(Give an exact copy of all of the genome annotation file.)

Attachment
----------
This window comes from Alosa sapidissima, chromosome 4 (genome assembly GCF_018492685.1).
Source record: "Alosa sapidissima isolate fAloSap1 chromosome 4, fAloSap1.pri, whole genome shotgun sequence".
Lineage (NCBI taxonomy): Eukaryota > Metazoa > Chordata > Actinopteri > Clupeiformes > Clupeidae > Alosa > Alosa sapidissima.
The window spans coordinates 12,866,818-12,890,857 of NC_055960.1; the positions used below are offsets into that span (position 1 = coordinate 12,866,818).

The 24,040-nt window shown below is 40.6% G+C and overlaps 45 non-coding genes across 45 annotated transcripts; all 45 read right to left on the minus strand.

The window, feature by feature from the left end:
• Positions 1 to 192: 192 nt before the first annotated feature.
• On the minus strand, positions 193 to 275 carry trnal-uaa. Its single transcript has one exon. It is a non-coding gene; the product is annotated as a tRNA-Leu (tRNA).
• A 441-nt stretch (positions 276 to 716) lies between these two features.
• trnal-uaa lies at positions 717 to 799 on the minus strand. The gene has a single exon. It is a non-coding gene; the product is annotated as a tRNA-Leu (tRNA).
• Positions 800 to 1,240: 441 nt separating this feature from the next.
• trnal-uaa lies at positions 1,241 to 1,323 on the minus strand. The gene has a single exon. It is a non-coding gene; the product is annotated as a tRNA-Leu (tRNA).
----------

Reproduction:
This window comes from Alosa sapidissima, chromosome 4 (genome assembly GCF_018492685.1).
Source record: "Alosa sapidissima isolate fAloSap1 chromosome 4, fAloSap1.pri, whole genome shotgun sequence".
Lineage (NCBI taxonomy): Eukaryota > Metazoa > Chordata > Actinopteri > Clupeiformes > Clupeidae > Alosa > Alosa sapidissima.
The window spans coordinates 12,866,818-12,890,857 of NC_055960.1; the positions used below are offsets into that span (position 1 = coordinate 12,866,818).

The 24,040-nt window shown below is 40.6% G+C and overlaps 45 non-coding genes across 45 annotated transcripts; all 45 read right to left on the minus strand.

The window, feature by feature from the left end:
• Positions 1 to 192: 192 nt before the first annotated feature.
• On the minus strand, positions 193 to 275 carry trnal-uaa. Its single transcript has one exon. It is a non-coding gene; the product is annotated as a tRNA-Leu (tRNA).
• A 441-nt stretch (positions 276 to 716) lies between these two features.
• trnal-uaa lies at positions 717 to 799 on the minus strand. The gene has a single exon. It is a non-coding gene; the product is annotated as a tRNA-Leu (tRNA).
• Positions 800 to 1,240: 441 nt separating this feature from the next.
• trnal-uaa lies at positions 1,241 to 1,323 on the minus strand. The gene has a single exon. It is a non-coding gene; the product is annotated as a tRNA-Leu (tRNA).